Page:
There was a time not too long ago when all you had to do to successfully guard Wichita State’s Tekele Cotton was take a couple steps back and dare him to shoot. The 6’2″ guard had major problems shooting the basketball. His defense was second to none, and for his size he was even a decent rebounder. If he was not driving the lane, however, opposing defenses did not respect him. Over the course of this season, however, Cotton has taken the steps necessary to become a complete player for Wichita State, who has joined the 1990-1991 UNLV Runnin’ Rebels as the only teams to ever start the season 34-0.
Cotton admits that when he joined the Shockers his shooting was horrible. He says that he lacked the fundamentals and confidence to be a successful shooter. To fix the problem he spent countless extra hours in the gym after practice just shooting and working on his form. The work is starting to pay off.
At the conclusion of the Missouri Valley Conference tournament, which the Shockers won by handing No. 2 seed Indiana State an 83-69 defeat, Cotton was named the tournament MVP. In the tourney finale he tallied 20 points, which included a 4-6 performance from behind the arc. The junior guard was fantastic from three-point range the entire tournament, shooting 67 percent.
“He’s still not a great shooter, but he makes big shots.” Wichita State coach Gregg Marshall said.
Even this season, Cotton has been primarily known for his stellar defense and his ability to execute some amazing dunks. He was named the Missouri Valley Conference’s Defensive Player of the Year this season and averages 1.4 steals per game. The junior guard routinely takes on the opponents’ top scorer and he takes pride in his abilities on the defensive side of the ball. Still, Cotton knows that he needs to do more.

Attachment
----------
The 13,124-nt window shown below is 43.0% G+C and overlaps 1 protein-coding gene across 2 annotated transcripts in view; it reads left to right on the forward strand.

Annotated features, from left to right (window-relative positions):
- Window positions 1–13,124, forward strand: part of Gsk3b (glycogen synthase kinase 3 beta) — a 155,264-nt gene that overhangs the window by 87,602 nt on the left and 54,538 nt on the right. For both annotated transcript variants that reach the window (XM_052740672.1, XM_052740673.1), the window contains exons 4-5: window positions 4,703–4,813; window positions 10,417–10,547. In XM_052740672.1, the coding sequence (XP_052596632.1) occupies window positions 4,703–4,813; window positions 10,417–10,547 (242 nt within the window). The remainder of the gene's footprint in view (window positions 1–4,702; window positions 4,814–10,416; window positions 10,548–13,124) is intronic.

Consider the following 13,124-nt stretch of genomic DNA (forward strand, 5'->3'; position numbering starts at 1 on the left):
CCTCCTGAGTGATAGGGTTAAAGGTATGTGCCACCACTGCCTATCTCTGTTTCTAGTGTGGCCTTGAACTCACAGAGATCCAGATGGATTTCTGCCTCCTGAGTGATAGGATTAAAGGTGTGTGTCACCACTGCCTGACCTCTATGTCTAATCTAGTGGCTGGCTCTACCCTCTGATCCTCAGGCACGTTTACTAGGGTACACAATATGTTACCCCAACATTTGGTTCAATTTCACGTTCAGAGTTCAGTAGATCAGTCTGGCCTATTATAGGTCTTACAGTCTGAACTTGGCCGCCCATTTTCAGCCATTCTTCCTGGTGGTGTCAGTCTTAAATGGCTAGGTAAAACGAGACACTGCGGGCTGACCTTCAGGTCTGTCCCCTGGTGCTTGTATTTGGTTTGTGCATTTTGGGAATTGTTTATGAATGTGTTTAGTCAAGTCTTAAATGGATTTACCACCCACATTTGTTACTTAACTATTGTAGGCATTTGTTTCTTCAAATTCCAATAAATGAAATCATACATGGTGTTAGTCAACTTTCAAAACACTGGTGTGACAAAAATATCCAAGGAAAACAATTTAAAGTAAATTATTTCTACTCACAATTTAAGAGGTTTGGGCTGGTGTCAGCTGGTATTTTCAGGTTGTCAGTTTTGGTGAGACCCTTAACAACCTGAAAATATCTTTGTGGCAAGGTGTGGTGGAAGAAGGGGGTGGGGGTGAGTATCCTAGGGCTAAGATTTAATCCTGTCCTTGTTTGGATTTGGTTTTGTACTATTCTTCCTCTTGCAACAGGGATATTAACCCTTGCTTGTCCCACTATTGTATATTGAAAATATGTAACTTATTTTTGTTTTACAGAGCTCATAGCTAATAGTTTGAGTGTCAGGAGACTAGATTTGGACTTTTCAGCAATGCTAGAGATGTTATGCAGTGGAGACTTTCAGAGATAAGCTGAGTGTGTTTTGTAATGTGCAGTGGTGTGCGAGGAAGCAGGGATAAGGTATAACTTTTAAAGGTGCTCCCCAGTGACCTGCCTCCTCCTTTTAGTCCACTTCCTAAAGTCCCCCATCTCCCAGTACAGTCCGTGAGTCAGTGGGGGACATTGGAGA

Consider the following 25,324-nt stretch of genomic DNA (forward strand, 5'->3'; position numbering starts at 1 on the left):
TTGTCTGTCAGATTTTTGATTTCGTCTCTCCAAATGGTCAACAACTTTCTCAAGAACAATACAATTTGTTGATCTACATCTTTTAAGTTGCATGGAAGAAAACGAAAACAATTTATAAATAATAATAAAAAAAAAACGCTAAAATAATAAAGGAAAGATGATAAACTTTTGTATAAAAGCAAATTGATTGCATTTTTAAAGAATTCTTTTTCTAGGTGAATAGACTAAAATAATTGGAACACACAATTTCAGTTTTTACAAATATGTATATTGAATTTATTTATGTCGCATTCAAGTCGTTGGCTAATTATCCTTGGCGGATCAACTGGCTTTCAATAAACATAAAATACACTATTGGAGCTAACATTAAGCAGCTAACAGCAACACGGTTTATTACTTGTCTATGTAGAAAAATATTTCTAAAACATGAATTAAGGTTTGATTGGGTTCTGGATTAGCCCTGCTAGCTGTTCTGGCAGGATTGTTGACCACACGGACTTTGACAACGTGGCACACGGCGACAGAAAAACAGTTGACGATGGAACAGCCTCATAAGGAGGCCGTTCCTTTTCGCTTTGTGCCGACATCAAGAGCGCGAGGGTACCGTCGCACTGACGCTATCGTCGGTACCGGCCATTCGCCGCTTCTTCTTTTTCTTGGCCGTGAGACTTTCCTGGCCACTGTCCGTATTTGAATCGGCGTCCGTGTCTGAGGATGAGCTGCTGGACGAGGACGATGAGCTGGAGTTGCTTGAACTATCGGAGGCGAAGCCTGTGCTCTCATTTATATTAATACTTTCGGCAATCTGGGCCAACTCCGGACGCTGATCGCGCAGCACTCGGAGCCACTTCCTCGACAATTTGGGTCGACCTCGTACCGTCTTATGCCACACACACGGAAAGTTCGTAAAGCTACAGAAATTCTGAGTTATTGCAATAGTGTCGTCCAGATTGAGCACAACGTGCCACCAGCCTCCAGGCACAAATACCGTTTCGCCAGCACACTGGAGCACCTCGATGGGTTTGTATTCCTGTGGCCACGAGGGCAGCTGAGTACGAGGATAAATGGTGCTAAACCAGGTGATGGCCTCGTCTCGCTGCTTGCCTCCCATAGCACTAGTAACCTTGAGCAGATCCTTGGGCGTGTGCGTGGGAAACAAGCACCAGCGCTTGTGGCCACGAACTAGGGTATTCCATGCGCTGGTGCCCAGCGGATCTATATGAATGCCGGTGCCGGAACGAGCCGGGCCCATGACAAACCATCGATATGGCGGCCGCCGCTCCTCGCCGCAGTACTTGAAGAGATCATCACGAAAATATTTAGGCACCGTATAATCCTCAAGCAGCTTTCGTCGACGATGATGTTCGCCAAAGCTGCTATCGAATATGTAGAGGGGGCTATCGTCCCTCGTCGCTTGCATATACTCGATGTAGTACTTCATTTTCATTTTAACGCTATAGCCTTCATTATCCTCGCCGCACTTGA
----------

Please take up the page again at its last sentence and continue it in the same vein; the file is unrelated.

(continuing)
““I don’t want to be known only for my defense. I want to be known as a basketball player,” he said. “Offense is part of that.”
Along with working on his jump shot, the 6′ 2″ guard has gotten better at creating his own shot. He uses his quickness to manipulate defenders and charge the basket. He also has learned to finish his shot even while taking a pounding. Not only that, but the MVC Tourney MVP has even increased his free throw accuracy from 54 to 69 percent, so when he does get pounded, he makes the defense pay. All things considered, Cotton is definitely becoming a complete player for Wichita State.
Shockers’ star sophomore point guard Fred Van Vleet has noticed Cotton’s vastly improved offensive performance as well.
“… Teams can’t back off of him now. But when they try he’ll hit the jumper, ” VanVleet said. “… What he’s doing offensively has freed up the rest of us.”
No matter how proficient of a scorer Cotton becomes, he will always be a defensive player first. More often than not his defense actually propels his offense. In a late February contest against Drake, for example, the junior set a Wichita State record with seven steals. He used those steals to set up scoring opportunities and reached a career high in points with 21.
“I’ll always take the most pride in my defense, but I can be more than defense,” Cotton said.
The entire nation will get a chance to see just how much more the Shocker guard can provide on top of his defense. With improvements across the board this season in everything from field goal percentage to free throw accuracy to assists to rebounds, Cotton is well on his way to becoming the complete player that Wichita State needs him to be if they are going to navigate through the NCAA tournament and put the finishing touches on a perfect season.
Commentary by Jeremy Mika
The Kansas City Star